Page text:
• February iron ore futures moved 4.07% lower on the week
  • The BDI plunged 24.51% since January 17 to the 576 level on concerns over the Chinese economy
  • February Rotterdam coal rose 3.33% since last week
  • March lumber moved 0.88% lower since January 17 as the price was at the $426.20 per 1,000 board feet level
  • March NYMEX crude oil fell 7.90% lower since January 17
  • March Brent crude oil fell 6.46% since the previous report as Brent outperformed NYMEX crude oil on the back of tensions in the Middle East
  • The premium for Brent over WTI in March closes Friday at the $6.47 level up 20 cents since last week
  • March gasoline moved 8.17% lower while March heating oil futures fell 7.18% over the past week
  • The gasoline crack spread in March was 10.17% lower while the March heating oil crack moved 4.91% lower since January 17
  • Natural gas fell 5.49% on February futures closing the week at $1.893 per MMBtu after trading to a low of $1.83, the lowest price in January in this century. The EIA reported a withdrawal of 92 bcf from storage on Thursday for the week ending on January 17
  • March ethanol fell 2.46% on the week
  • March soybeans declined 2.98% since last week
  • March corn moved 0.51% lower on the week
  • CBOT March wheat rose 0.53% since last week. March KCBT wheat trading at an 87.50 cents discount under March CBOT wheat down 11.25 cents since January 17. The discount moved away from the historical norm since last week
  • March sugar fell 0.42% since January 17 after moving to a new high at 14.90 cents per pound
  • March coffee continued to correct and fell 1.78% since last week
  • March cocoa fell 2.29% since January 17 after trading at a new medium-term high of $2859 per ton during the week
  • March cotton moved 2.60% lower since last week as the fiber futures were at the 69.40 cents per pound level
  • March FCOJ futures rose 0.74% since the previous report to just under 96 cents per pound level
  • February live cattle fell 1.19% since last week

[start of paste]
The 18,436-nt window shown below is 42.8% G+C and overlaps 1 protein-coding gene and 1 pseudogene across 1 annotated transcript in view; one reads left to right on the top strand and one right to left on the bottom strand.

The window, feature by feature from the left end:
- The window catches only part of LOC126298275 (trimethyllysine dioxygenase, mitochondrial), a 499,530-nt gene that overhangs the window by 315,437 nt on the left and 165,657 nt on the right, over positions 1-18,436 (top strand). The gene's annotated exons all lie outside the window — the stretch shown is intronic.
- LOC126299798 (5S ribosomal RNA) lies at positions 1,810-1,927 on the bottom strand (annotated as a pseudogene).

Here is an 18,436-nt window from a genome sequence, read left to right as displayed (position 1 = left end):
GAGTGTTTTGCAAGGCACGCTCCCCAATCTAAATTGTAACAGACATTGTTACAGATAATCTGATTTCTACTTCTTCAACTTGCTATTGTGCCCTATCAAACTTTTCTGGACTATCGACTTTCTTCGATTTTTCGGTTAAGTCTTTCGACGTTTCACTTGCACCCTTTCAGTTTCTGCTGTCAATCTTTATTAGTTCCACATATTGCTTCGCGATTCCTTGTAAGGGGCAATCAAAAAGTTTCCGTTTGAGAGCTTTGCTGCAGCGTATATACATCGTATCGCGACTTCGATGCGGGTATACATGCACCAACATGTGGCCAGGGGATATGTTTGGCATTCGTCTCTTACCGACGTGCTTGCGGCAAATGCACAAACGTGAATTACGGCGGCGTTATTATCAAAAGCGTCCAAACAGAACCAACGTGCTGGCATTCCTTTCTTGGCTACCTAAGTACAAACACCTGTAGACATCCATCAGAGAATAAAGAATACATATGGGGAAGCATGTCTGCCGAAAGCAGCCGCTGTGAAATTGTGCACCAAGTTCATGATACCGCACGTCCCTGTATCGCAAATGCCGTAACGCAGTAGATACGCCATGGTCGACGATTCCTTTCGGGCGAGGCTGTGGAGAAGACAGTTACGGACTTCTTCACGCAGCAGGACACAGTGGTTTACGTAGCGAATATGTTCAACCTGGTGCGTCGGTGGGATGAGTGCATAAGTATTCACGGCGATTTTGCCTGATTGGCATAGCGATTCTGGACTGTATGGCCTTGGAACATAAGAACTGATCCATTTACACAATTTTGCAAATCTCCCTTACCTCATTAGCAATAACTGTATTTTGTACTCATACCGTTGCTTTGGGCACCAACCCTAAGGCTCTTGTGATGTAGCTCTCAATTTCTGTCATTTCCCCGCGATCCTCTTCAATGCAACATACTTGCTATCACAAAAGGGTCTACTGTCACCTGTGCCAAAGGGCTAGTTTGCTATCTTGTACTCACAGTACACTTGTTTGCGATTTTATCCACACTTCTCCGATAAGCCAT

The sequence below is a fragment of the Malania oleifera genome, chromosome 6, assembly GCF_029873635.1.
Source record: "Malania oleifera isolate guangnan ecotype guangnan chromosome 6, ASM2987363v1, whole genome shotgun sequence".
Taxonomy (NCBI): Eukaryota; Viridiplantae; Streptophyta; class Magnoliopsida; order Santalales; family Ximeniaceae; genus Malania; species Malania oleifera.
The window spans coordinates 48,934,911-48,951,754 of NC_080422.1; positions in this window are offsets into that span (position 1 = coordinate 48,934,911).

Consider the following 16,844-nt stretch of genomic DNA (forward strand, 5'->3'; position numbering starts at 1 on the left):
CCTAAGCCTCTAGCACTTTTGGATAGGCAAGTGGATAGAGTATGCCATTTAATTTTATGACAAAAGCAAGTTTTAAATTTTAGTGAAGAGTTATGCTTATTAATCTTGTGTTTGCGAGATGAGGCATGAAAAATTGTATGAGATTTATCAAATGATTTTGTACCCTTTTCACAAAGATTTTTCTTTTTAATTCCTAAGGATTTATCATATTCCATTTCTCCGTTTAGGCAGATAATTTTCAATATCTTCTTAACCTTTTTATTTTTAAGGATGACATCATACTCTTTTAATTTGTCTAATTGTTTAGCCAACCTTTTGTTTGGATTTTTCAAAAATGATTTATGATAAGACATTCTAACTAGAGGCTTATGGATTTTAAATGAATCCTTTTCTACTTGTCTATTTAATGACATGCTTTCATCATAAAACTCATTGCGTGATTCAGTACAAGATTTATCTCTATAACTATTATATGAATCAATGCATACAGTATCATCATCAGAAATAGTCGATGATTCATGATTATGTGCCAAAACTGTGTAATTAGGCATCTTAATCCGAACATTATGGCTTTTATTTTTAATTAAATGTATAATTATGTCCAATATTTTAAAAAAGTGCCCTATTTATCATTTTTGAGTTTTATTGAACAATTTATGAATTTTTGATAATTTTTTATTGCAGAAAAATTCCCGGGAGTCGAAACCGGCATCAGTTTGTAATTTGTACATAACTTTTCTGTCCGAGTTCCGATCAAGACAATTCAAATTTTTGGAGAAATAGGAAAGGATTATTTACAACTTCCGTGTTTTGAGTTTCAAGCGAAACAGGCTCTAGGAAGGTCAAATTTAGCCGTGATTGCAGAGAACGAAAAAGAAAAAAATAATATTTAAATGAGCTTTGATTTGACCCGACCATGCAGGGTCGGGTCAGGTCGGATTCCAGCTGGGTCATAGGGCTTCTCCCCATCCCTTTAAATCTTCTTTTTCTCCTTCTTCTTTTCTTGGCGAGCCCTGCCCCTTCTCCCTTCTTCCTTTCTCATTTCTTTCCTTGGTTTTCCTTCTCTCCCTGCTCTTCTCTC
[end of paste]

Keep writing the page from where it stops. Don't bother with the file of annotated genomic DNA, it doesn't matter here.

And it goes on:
• March feeder cattle were 3.67% lower since January 17
  • February lean hog futures fell 0.66% over the past week
  • The March dollar index futures contract rose 0.30% on the week
  • March Long-Bond futures trading at 160-16 up 2-30 for the week
  • The Dow Jones Industrial Average closes at 28,990 on Friday, January 24, down 358 points from January 17. The S&P 500 fell 1.03% since last week. The VIX was trading at around 14.56 on Friday up 2.46 on the week on the back of the Coronavirus outbreak
  • Bitcoin was trading at $8,505.74 on Friday down $445.31 or 4.97% since January 17
  • Ethereum was trading at $163.75 on Friday, down 7.28% since the last report

 

Price Changes for the week:

DBC closes at $15.11 per share, down 66 cents since January 17

Source: Barchart

 

DBC is the Invesco DB Commodity Tracking product which represents a diversified basket of commodities futures contracts, has net assets of $1.43 billion and trades an average daily volume of 1,154,396 shares. The fund summary for DBC states that it holds a diversified group of commodities futures but is weighted towards energy. The average volume fell over the past week as the price of the ETF was posted a loss.

Any investment involves substantial risks, including, but not limited to, pricing volatility, inadequate liquidity, and the potential complete loss of principal.  This document does not in any way constitute an offer or solicitation of an offer to buy or sell any investment, security, or commodity discussed herein, or any security in any jurisdiction in which such an offer would be unlawful under the securities laws of such jurisdiction.   

                                                         

 

 

 

 

 

 

 

 

 

OH Editor